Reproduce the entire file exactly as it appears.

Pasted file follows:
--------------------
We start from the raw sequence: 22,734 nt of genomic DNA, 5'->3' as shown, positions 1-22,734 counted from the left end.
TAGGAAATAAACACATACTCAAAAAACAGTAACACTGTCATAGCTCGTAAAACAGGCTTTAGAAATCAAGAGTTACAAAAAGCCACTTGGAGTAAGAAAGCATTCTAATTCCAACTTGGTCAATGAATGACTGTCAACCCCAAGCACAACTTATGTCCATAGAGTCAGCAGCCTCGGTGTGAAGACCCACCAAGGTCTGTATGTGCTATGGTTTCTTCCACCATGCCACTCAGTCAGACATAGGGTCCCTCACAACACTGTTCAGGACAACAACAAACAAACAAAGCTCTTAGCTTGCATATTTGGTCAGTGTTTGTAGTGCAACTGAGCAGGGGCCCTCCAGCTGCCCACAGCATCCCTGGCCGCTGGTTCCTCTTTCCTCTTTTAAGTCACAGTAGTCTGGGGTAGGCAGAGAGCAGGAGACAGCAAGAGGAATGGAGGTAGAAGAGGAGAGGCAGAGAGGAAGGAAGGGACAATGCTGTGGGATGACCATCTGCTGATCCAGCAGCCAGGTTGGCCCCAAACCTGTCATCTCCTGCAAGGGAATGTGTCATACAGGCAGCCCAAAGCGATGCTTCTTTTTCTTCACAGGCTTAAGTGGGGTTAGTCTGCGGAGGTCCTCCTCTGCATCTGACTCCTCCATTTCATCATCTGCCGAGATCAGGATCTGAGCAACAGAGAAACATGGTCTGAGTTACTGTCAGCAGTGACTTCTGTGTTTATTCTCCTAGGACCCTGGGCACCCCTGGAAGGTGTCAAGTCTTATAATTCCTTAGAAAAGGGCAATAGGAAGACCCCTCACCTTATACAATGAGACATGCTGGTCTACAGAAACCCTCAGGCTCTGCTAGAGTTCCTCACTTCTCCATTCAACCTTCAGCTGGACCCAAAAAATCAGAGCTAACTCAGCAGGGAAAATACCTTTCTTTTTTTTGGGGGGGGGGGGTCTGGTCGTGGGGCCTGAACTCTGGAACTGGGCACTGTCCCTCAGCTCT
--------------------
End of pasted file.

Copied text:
We start from the raw sequence: 22,734 nt of genomic DNA, 5'->3' as shown, positions 1-22,734 counted from the left end.
TAGGAAATAAACACATACTCAAAAAACAGTAACACTGTCATAGCTCGTAAAACAGGCTTTAGAAATCAAGAGTTACAAAAAGCCACTTGGAGTAAGAAAGCATTCTAATTCCAACTTGGTCAATGAATGACTGTCAACCCCAAGCACAACTTATGTCCATAGAGTCAGCAGCCTCGGTGTGAAGACCCACCAAGGTCTGTATGTGCTATGGTTTCTTCCACCATGCCACTCAGTCAGACATAGGGTCCCTCACAACACTGTTCAGGACAACAACAAACAAACAAAGCTCTTAGCTTGCATATTTGGTCAGTGTTTGTAGTGCAACTGAGCAGGGGCCCTCCAGCTGCCCACAGCATCCCTGGCCGCTGGTTCCTCTTTCCTCTTTTAAGTCACAGTAGTCTGGGGTAGGCAGAGAGCAGGAGACAGCAAGAGGAATGGAGGTAGAAGAGGAGAGGCAGAGAGGAAGGAAGGGACAATGCTGTGGGATGACCATCTGCTGATCCAGCAGCCAGGTTGGCCCCAAACCTGTCATCTCCTGCAAGGGAATGTGTCATACAGGCAGCCCAAAGCGATGCTTCTTTTTCTTCACAGGCTTAAGTGGGGTTAGTCTGCGGAGGTCCTCCTCTGCATCTGACTCCTCCATTTCATCATCTGCCGAGATCAGGATCTGAGCAACAGAGAAACATGGTCTGAGTTACTGTCAGCAGTGACTTCTGTGTTTATTCTCCTAGGACCCTGGGCACCCCTGGAAGGTGTCAAGTCTTATAATTCCTTAGAAAAGGGCAATAGGAAGACCCCTCACCTTATACAATGAGACATGCTGGTCTACAGAAACCCTCAGGCTCTGCTAGAGTTCCTCACTTCTCCATTCAACCTTCAGCTGGACCCAAAAAATCAGAGCTAACTCAGCAGGGAAAATACCTTTCTTTTTTTTGGGGGGGGGGGGTCTGGTCGTGGGGCCTGAACTCTGGAACTGGGCACTGTCCCTCAGCTCT